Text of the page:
Nine becomes ten as I squeeze another gig into an already crowded Autumn schedule; a chance visit to Tim over the weekend (to give Tracey a story Logan wrote for and about her!) revealed his band The Shudders were due to emerge from their recent hiatus and return to gigging action for this show, one of a series of Acoustic Wednesdays currently being run by Swindon pub The Running Horse. Given their output to date is more to Rachel’s taste than mine, I expected her to go; however, she preferred a night in, so off I went instead!
So I drove along for 9 pm, wandering in and greeting Tim at the bar just as support The Cadbury Sisters (t’uh, what is it with girls and chocolate anyway?) were approaching the end of their set. A young all-girl trio, led by a tousled lead vocalist with an Irish lilt, they displayed some nice smooth intertwining harmonies, but for me were a little twee and thin in their hushed, Sundays-like material (hmm, there I go again, snap judgements after just hearing 2 numbers!). Still, seen far worse…
Tim then gathered the troops to set up, as we interested souls and assorted hangers-on sat gathered around, giving the bar performance space a living room ambiance. The Shudders eased into their set at 9.30 sharp with folky oldie “No Man’s Land”, Tim, Liam and vocalist Danny all perched atop unfeasibly tall barstools bashing away at acoustic guitars, and new drummer Jim seated and tapping away on a percussive box, similar to the one I accompanied Phil Hurley on, on our version of “Larry”, on our LA honeymoon! Tonight’s set ranged from a plaintive “Sunflower Blues”, which nevertheless saw Danny busting out a strident harmonica solo, the quiet Americana of new number “Sunrise”, via a jolly “Words Of A Fool” through to an almost Posies-like newie, “Sorry”, which featured a big chorus I’d now like to hear fully amped up, please!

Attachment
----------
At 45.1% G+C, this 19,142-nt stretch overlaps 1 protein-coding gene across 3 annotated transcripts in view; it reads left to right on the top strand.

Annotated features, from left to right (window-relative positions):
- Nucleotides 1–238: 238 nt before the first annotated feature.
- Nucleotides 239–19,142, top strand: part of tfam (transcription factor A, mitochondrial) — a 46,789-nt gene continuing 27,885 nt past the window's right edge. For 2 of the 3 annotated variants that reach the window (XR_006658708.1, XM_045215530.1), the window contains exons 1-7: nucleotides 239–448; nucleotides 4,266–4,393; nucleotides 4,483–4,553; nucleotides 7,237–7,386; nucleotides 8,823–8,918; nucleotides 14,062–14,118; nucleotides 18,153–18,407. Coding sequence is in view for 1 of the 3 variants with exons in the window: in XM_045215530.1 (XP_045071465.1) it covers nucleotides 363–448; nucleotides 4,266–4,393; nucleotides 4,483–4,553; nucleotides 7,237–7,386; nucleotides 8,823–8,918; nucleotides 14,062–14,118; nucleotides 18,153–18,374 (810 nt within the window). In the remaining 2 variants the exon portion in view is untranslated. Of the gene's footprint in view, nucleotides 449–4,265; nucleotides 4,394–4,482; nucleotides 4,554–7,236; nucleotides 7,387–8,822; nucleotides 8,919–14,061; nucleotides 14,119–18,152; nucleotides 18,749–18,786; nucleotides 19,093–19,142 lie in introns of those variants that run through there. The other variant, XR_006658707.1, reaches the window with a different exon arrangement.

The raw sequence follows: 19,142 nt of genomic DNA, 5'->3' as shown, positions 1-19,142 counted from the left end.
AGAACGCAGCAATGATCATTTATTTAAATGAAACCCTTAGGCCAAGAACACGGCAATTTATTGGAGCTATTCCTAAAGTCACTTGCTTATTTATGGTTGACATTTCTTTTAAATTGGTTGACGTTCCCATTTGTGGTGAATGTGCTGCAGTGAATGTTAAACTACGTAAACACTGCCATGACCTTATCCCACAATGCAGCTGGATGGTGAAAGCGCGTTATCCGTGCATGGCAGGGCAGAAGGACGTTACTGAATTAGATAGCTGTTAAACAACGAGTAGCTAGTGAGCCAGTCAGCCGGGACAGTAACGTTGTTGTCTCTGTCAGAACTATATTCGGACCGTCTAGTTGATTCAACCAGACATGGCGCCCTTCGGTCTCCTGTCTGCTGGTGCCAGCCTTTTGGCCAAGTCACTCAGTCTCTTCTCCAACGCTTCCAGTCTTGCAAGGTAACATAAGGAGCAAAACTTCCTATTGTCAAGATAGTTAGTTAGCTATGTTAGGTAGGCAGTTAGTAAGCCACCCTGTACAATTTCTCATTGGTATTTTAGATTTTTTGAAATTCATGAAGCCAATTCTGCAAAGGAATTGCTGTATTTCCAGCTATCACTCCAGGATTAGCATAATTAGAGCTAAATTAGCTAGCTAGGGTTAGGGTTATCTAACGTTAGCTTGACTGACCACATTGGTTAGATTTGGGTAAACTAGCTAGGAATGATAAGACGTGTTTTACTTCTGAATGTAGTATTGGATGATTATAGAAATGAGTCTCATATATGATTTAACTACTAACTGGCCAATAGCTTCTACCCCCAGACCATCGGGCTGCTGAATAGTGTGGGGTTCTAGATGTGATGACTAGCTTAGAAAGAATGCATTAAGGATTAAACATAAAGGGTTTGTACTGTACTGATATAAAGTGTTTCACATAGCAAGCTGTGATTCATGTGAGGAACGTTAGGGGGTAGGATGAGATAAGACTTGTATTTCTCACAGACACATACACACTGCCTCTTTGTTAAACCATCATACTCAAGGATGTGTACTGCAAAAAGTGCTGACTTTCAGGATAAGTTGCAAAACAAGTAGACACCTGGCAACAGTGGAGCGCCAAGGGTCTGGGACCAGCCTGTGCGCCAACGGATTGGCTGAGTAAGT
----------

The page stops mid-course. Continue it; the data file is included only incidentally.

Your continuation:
15 months inactivity, a slew of new songs, and a brand new band member led, inevitably, to some bum notes as evidence of the lack of onstage practice (Danny also throwing his harmonica away in mock frustration after a trying solo during newie “Harvest Moon”!), but that was to be expected and easily forgiven. The positives were that the new numbers sounded very promising indeed (the aforementioned “Sorry” and a melodic “New Design”, which also featured some nice West Coast harmonies and cool guitar interplay), a mature progression for this fine band, and Jim seems already in sync with his bandmates and the material.
The final, hushed sea epic of “Mary’s Grace” closed things out, Danny’s understated vocals a feature. Chatted awhile with the boys afterwards, before heading off after a fine and entertaining evening.